During this process you’ll want to check all links (internal, external, and inbound). Archiving can wreak your SEO if it results in “404 Page Not Found” errors. (Use the Google Webmaster Tools internal link checker for this.) And you don’t want to break links to sites with which you have established relations. Inbound links to a page can be checked through Google. Just type “link:” followed by the URL, and Google will present a list of sites linking to that URL. With this information you can devise a plan: will you create re-direct pages, move certain page content elsewhere on your site, or contact sites linking to only your most popular pages? The upshot is: Think about links before you archive a page, work with current and future content stakeholders, and find appropriate content-based solutions.
Place the MS Word document in its proper folder, and name it according to its complete Web file name.
If there are documents or images that exist as links only on the page being archived, then those documents and images should be removed from the live website and placed in the archived site in their replicated locations.
A final step of documenting this process would be to make appropriate notations in your content inventory workbook. Create a tab in the workbook inventory for your archived pages and note the date of archive along with any other information you need to track.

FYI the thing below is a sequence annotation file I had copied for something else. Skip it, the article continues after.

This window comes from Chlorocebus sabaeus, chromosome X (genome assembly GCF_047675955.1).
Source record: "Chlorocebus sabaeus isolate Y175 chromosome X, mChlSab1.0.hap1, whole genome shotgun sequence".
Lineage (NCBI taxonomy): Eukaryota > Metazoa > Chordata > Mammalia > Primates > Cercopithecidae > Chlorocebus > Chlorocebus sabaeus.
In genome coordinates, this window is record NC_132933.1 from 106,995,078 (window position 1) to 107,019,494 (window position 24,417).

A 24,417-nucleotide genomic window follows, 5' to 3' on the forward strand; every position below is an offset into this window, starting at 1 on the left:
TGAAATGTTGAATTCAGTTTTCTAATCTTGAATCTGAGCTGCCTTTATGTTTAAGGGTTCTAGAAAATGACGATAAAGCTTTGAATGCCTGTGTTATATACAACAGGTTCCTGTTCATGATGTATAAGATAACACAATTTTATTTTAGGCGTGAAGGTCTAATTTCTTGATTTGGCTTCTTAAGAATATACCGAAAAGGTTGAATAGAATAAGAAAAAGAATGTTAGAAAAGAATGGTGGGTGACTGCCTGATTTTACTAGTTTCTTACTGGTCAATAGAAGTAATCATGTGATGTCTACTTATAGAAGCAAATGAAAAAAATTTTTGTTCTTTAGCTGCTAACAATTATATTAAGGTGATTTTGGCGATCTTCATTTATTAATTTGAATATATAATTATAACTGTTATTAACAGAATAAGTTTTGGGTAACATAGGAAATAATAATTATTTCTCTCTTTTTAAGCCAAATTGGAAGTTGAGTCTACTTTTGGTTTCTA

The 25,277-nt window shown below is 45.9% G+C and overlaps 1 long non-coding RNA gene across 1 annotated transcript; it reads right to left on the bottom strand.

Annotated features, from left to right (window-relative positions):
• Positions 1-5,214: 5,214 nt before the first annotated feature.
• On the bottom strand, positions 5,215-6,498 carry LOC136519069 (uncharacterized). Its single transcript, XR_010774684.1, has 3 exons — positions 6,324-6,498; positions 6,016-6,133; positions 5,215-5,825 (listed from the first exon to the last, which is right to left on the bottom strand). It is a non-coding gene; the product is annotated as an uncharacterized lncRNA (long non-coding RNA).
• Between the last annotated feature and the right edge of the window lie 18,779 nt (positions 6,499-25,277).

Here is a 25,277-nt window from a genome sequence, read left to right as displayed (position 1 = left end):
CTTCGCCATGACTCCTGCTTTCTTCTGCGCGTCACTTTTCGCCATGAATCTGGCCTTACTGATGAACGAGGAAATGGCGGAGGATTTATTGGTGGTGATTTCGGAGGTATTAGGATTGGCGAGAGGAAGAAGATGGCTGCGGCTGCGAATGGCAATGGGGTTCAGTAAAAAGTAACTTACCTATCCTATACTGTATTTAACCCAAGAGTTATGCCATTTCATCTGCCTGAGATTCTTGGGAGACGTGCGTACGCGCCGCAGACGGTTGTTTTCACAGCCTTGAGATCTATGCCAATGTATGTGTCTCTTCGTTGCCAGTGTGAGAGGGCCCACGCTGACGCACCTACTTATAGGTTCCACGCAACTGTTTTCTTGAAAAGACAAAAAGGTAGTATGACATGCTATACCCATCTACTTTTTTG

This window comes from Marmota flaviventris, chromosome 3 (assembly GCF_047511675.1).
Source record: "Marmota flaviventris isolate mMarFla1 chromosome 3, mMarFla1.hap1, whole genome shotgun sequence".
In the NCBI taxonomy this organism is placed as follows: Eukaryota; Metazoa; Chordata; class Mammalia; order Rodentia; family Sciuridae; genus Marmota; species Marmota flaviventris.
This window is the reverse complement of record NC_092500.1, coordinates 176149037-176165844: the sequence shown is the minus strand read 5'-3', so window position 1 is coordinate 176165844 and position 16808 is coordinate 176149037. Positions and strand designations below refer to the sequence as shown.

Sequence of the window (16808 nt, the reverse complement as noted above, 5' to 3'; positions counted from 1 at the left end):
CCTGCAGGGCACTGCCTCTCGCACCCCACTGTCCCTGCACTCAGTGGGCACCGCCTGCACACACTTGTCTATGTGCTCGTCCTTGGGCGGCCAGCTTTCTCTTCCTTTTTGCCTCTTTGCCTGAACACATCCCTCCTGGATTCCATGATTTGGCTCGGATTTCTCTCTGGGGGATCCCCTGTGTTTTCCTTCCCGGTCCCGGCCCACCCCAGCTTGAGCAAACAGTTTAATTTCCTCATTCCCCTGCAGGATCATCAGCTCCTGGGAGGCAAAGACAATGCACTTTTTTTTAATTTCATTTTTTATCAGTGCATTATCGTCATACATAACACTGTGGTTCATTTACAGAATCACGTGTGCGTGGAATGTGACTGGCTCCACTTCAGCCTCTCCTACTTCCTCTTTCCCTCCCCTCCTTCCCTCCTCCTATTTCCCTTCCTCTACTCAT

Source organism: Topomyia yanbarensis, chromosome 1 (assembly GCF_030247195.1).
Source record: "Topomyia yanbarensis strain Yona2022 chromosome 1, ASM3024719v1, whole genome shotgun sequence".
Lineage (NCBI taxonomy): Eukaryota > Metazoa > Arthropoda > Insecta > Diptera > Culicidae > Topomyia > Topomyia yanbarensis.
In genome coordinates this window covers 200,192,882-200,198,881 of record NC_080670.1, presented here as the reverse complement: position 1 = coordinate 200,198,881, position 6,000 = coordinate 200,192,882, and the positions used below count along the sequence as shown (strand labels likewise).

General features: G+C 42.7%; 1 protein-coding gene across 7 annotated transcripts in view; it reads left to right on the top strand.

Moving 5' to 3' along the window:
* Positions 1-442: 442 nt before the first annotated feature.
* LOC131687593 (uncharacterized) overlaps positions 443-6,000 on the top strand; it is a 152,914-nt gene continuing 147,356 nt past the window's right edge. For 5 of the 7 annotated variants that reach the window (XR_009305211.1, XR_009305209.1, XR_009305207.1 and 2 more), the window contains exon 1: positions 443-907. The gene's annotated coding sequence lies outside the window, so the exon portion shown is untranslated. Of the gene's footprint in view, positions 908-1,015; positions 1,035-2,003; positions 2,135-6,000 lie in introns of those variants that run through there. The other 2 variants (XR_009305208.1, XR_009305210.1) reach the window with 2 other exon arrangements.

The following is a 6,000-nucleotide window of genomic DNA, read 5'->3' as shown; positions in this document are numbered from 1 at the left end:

Strategy plays a role in archiving, too, because it will impact the site’s overall content strategy. If you manage a particularly large website, you may want to develop an archiving policy and process as part of your website governance documentation before beginning any archiving work. You’ll want to sort through content review cycles, content ownership issues (individually and across departments), and time limits for justifying the continued existence of old content.
Archiving Web pages from a website is part of best practices of website governance. Without proper archiving of individual Web pages, your site can become unmanageable to you and a frustrating experience for your audiences.
The process presented here is easy to implement and will keep a complete record of your website’s code, content, and information architecture, for historical purposes or future re-use. As one stage of the Web content lifecycle, archiving (when done properly) can be a vital part of how you manage your website and its information assets.
Robert Jacoby is a past Website Manager for the Johns Hopkins School of Public Health and Editor-in-Chief of the American Medical Writers Association Journal. He is currently enrolled in the Master of Information Management program at the University of Maryland’s College of Information Studies. You can reach Robert by email at rajacoby at gmail dot com.
Posted August 19, 2010.